The holiday season is filled with traditions, parties and gifts. It also marks the end of the year, which often presents time to take a moment and reflect on the past 12 months while looking toward the future.
What is working in your business? What is not? Too often, businesses run on auto pilot and continue to operate the same way year after year. If targeting certain customers and markets has allowed for growth, why change? Though I’m sure the folks who had success distributing buggy whips thought they had a good thing going, their perspective likely changed when the invention and mass production of the automobile destroyed the market. Following is an example of how a change in the marketplace can impact your business.
Fruit baskets used to be a staple of traditional produce wholesalers’ holiday business. In the 1970s and ‘80s, my wholesale company had scores of small to medium fruit markets whose holiday business would be 10 times greater than normal due to fruit basket sales. Employers in the mill towns surrounding Pittsburgh often gave their employees and customers fruit baskets for Christmas, and relied on the local fruit markets to supply them. It was not uncommon for a customer to buy more apples, oranges, pears and grapes in a two-week period around the holidays than they would over the next three months combined.
In the late 1990s, my company developed a program to supply fruit baskets to supermarkets through produce distribution centers. We offered four or five different sizes at different price points, thus allowing the produce manager to sell baskets without spending the time to make them during one of the busiest times of year. We — and our customers — were so pleased with the program we expanded into Easter baskets in the spring. A short 10 years later, our fruit basket volume dropped to a point that it no longer made sense to offer it to our customers. The high-end gourmet fruit and gift basket business still exists, but like the buggy whip, the high-volume fruit basket business’ time had passed.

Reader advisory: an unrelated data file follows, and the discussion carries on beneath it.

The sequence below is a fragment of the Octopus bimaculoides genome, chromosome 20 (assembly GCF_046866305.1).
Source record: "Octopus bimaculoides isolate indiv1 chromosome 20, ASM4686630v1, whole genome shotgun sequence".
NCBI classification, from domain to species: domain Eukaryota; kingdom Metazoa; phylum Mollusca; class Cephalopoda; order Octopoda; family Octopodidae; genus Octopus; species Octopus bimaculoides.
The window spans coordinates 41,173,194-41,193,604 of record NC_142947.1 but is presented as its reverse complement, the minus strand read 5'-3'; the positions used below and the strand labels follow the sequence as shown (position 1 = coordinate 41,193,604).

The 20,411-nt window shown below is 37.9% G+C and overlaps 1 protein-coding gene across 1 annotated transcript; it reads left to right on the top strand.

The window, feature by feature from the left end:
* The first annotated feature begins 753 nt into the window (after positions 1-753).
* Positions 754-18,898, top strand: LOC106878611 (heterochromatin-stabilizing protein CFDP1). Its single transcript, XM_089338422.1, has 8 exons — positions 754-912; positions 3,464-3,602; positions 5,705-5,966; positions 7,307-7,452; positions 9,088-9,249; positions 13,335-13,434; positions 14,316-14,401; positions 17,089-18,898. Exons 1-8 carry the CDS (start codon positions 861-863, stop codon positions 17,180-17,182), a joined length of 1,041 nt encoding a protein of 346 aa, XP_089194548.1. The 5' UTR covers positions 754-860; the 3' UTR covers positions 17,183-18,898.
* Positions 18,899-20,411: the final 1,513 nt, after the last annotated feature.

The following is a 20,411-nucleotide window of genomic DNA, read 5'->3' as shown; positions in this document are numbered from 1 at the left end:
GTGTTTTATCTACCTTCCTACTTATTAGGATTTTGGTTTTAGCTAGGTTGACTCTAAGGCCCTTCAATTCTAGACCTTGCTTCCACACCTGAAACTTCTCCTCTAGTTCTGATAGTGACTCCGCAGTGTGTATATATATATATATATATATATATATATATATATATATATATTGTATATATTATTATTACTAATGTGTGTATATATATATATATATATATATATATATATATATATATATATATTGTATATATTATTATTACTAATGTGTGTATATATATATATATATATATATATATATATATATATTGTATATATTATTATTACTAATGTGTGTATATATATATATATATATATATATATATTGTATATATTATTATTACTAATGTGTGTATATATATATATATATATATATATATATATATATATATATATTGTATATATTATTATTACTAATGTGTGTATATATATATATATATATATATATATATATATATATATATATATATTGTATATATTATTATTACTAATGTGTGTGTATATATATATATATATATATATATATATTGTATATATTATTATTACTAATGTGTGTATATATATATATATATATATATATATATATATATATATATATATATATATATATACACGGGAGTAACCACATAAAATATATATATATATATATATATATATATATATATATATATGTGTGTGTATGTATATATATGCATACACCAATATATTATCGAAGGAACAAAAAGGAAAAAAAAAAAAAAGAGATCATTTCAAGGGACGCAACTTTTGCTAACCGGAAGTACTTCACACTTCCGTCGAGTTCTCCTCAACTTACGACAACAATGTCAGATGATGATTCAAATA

What happened to the fruit basket business that looked so promising not that long ago? Along came the Grinch that stole the fruit basket business — the gift card. The gift card is easy to carry, doesn’t need refrigeration, won’t freeze in the trunk of your car on a Pittsburgh winter day, and it’s available in any denomination from just about any retailer you can imagine. To me, a gift card seems like an easy out taking little or no effort. While I can’t imagine going to Grandma’s house for the holiday dinner and giving her a gift card to Best Buy, that’s today’s world.
While I can’t imagine going to Grandma’s house for the holiday dinner and giving her a gift card to Best Buy, that’s today’s world.
Fruit baskets or not, American consumers still spend millions of dollars on fruits and vegetables during the holiday season; but how we shop for groceries has changed dramatically in recent years. Consider the choices. There are club stores like Costco and Sam’s Club, traditionally hard goods merchandisers like Target, upscale and niche retailers like Whole Foods and Trader Joe’s, low-cost options like Aldi’s and Lidl, and online retailers like Amazon. Let’s not forget the explosion of the farmers market and community agriculture. The vast amount of choices has taken a big bite out of the traditional supermarkets and neighborhood fruit markets’ bottom line. How will changes in consumers’ shopping habits affect the produce wholesaler? Here are two examples:
Most supermarkets and their distributors rely on wholesalers to cover shorts in retail inventory; for many wholesalers, this is a significant part of their business. Unlike supermarkets that try to never be out of an item, club stores normally don’t cover out-of-stock items for their stores; if they are out of blueberries in the warehouse, they wait until the next shipment arrives. The club store customer is used to limited variety — no blueberries, no worries.
Many wholesalers do business directly with individual supermarket franchisees by what is known as “back-dooring” (bypassing the warehouse to sell to the store directly). As the grocery business continues to fragment, this business will dwindle. Many of the non-traditional retailers I mentioned have impenetrable distribution systems. If you’re not an approved vendor, you’re not getting into that store.
For a wholesaler who is unwilling to address an unfamiliar marketplace, the future of produce retail does not look rosy. The current seismic changes in the way produce is distributed at retail will certainly impact the makeup of produce wholesalers’ customer population. Those who have their heads in the sand and continue operating as they’ve done in the past may find themselves wondering where their sales went. Are you ready?
Alan Siger is chairman of Siger Group LLC, offering consulting services in business strategy, logistics, and operations to the produce industry. Prior to selling Consumers Produce in 2014, Siger spent more than four decades growing Consumers into a major regional distributor. Active in issues affecting the produce industry throughout his career, Siger is a former president of the United Fresh Produce Association.